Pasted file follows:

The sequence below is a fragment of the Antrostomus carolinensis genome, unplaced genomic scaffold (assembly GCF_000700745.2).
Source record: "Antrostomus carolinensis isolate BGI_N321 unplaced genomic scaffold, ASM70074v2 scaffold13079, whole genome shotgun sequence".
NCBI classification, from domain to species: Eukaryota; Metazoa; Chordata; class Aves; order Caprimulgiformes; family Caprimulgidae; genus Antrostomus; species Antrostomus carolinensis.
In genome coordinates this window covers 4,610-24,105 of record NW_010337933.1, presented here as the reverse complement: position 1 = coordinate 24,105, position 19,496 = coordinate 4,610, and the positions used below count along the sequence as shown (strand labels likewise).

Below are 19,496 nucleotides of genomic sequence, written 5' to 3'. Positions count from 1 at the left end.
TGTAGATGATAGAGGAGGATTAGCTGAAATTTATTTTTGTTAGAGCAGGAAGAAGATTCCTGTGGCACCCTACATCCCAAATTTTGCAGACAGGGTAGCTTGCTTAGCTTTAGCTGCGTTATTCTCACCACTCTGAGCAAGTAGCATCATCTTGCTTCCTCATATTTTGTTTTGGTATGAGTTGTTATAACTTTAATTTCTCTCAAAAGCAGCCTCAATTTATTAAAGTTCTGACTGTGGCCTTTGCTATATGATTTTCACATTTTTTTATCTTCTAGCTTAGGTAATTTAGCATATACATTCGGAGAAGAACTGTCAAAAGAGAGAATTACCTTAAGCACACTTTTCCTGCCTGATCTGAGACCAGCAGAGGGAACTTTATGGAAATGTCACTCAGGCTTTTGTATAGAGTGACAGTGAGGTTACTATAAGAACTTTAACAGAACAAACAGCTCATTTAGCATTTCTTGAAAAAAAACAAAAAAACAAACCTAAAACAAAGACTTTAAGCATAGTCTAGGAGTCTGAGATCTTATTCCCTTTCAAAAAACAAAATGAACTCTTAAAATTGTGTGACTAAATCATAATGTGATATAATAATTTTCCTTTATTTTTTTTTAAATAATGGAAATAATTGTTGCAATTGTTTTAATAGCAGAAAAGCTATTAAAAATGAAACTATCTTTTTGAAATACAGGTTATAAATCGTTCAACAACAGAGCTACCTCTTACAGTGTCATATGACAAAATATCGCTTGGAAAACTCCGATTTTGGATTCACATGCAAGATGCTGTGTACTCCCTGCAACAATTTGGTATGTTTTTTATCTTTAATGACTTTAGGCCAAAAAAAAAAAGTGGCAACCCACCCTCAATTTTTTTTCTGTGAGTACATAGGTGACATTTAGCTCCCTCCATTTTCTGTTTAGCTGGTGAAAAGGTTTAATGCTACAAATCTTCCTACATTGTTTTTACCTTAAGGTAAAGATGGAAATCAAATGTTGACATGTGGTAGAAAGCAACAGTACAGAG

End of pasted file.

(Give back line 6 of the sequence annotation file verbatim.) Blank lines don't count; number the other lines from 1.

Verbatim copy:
TGTAGATGATAGAGGAGGATTAGCTGAAATTTATTTTTGTTAGAGCAGGAAGAAGATTCCTGTGGCACCCTACATCCCAAATTTTGCAGACAGGGTAGCTTGCTTAGCTTTAGCTGCGTTATTCTCACCACTCTGAGCAAGTAGCATCATCTTGCTTCCTCATATTTTGTTTTGGTATGAGTTGTTATAACTTTAATTTCTCTCAAAAGCAGCCTCAATTTATTAAAGTTCTGACTGTGGCCTTTGCTATATGATTTTCACATTTTTTTATCTTCTAGCTTAGGTAATTTAGCATATACATTCGGAGAAGAACTGTCAAAAGAGAGAATTACCTTAAGCACACTTTTCCTGCCTGATCTGAGACCAGCAGAGGGAACTTTATGGAAATGTCACTCAGGCTTTTGTATAGAGTGACAGTGAGGTTACTATAAGAACTTTAACAGAACAAACAGCTCATTTAGCATTTCTTGAAAAAAAACAAAAAAACAAACCTAAAACAAAGACTTTAAGCATAGTCTAGGAGTCTGAGATCTTATTCCCTTTCAAAAAACAAAATGAACTCTTAAAATTGTGTGACTAAATCATAATGTGATATAATAATTTTCCTTTATTTTTTTTTAAATAATGGAAATAATTGTTGCAATTGTTTTAATAGCAGAAAAGCTATTAAAAATGAAACTATCTTTTTGAAATACAGGTTATAAATCGTTCAACAACAGAGCTACCTCTTACAGTGTCATATGACAAAATATCGCTTGGAAAACTCCGATTTTGGATTCACATGCAAGATGCTGTGTACTCCCTGCAACAATTTGGTATGTTTTTTATCTTTAATGACTTTAGGCCAAAAAAAAAAAGTGGCAACCCACCCTCAATTTTTTTTCTGTGAGTACATAGGTGACATTTAGCTCCCTCCATTTTCTGTTTAGCTGGTGAAAAGGTTTAATGCTACAAATCTTCCTACATTGTTTTTACCTTAAGGTAAAGATGGAAATCAAATGTTGACATGTGGTAGAAAGCAACAGTACAGAG